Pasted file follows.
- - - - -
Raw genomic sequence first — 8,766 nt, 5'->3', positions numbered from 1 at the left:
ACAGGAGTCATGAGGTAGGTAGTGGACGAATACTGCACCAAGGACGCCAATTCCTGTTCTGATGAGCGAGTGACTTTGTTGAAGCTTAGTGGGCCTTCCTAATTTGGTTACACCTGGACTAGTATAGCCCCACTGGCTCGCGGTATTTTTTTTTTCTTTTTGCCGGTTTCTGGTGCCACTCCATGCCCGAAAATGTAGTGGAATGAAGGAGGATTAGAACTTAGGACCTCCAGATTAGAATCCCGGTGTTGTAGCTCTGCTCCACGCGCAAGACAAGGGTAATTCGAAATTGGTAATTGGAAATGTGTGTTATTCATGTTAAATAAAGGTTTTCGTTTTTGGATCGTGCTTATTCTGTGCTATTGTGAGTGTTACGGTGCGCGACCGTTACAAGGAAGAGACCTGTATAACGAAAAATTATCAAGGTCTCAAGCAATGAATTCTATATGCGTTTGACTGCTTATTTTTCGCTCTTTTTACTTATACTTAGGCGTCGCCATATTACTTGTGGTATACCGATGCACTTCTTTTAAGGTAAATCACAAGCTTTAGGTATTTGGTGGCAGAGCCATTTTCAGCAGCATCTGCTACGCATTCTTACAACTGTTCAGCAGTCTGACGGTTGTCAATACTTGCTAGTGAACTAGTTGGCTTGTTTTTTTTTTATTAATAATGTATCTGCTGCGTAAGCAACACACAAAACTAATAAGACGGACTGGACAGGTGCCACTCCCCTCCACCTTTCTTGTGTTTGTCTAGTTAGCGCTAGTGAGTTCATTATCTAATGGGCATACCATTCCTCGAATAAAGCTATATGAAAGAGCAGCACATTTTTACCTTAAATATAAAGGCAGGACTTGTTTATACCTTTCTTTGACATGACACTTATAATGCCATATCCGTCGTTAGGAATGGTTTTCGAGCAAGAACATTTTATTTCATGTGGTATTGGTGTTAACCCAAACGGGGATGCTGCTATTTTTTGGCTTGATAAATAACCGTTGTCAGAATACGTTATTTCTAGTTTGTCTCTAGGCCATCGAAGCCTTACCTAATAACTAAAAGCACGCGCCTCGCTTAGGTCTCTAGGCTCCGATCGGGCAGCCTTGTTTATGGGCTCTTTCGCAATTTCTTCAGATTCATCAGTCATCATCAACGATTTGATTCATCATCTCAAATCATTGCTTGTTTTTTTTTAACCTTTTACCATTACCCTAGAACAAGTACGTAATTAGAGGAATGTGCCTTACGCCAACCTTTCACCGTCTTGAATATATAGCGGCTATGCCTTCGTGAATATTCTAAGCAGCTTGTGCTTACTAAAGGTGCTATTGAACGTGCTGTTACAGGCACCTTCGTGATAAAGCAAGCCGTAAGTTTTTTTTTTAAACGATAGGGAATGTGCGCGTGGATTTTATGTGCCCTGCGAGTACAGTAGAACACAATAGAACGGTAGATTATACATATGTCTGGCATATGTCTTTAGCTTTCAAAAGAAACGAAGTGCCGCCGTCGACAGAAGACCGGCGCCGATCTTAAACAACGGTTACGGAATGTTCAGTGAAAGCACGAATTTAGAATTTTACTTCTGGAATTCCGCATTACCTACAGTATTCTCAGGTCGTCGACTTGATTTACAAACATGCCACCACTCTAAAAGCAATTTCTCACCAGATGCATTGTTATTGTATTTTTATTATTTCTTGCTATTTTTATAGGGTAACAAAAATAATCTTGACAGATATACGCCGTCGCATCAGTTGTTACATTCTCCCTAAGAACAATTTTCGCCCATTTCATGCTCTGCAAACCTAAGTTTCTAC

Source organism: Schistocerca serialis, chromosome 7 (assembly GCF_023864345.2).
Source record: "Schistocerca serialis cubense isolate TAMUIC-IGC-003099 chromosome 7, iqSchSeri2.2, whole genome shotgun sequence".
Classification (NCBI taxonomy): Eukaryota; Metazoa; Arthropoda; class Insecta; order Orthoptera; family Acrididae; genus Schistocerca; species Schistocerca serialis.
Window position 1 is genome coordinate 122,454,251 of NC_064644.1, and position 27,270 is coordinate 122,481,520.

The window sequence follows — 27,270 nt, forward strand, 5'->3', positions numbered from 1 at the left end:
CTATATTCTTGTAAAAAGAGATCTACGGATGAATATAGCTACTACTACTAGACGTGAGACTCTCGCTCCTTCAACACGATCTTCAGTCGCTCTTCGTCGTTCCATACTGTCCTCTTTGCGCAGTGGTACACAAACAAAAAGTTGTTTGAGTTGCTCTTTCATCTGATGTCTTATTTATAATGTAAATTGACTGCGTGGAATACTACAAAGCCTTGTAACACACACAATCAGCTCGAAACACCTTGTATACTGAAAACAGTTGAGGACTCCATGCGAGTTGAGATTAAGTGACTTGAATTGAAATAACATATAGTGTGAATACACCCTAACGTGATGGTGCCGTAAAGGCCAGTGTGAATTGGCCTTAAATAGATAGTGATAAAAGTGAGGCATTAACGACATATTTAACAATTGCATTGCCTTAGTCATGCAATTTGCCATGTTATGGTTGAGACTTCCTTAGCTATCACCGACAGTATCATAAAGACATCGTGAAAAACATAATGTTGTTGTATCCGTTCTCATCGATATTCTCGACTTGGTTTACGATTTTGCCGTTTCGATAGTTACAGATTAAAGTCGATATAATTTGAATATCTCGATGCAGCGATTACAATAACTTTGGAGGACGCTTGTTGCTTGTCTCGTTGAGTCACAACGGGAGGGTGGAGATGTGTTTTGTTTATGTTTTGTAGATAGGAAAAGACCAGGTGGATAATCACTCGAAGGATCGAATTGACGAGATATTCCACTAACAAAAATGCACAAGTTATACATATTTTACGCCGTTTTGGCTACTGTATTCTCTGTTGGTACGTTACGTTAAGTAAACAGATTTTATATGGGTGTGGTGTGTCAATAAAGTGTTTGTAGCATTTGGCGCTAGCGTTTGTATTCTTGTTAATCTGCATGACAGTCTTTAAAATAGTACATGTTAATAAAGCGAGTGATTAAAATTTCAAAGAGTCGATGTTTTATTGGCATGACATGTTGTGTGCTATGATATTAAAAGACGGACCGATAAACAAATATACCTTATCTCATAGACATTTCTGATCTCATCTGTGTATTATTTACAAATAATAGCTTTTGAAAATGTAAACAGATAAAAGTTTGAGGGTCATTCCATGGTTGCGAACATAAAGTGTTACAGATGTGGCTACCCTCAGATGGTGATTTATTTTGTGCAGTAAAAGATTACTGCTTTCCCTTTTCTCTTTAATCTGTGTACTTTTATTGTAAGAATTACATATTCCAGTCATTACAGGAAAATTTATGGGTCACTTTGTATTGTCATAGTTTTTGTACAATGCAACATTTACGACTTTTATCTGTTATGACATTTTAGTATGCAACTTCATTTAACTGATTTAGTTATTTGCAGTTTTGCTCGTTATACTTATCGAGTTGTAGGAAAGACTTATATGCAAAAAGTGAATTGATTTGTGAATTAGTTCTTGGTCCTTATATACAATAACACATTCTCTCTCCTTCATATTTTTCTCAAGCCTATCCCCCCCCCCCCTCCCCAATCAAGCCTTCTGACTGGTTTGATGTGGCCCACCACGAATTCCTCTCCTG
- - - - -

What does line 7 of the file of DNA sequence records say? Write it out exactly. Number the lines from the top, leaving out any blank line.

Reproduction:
The window sequence follows — 27,270 nt, forward strand, 5'->3', positions numbered from 1 at the left end: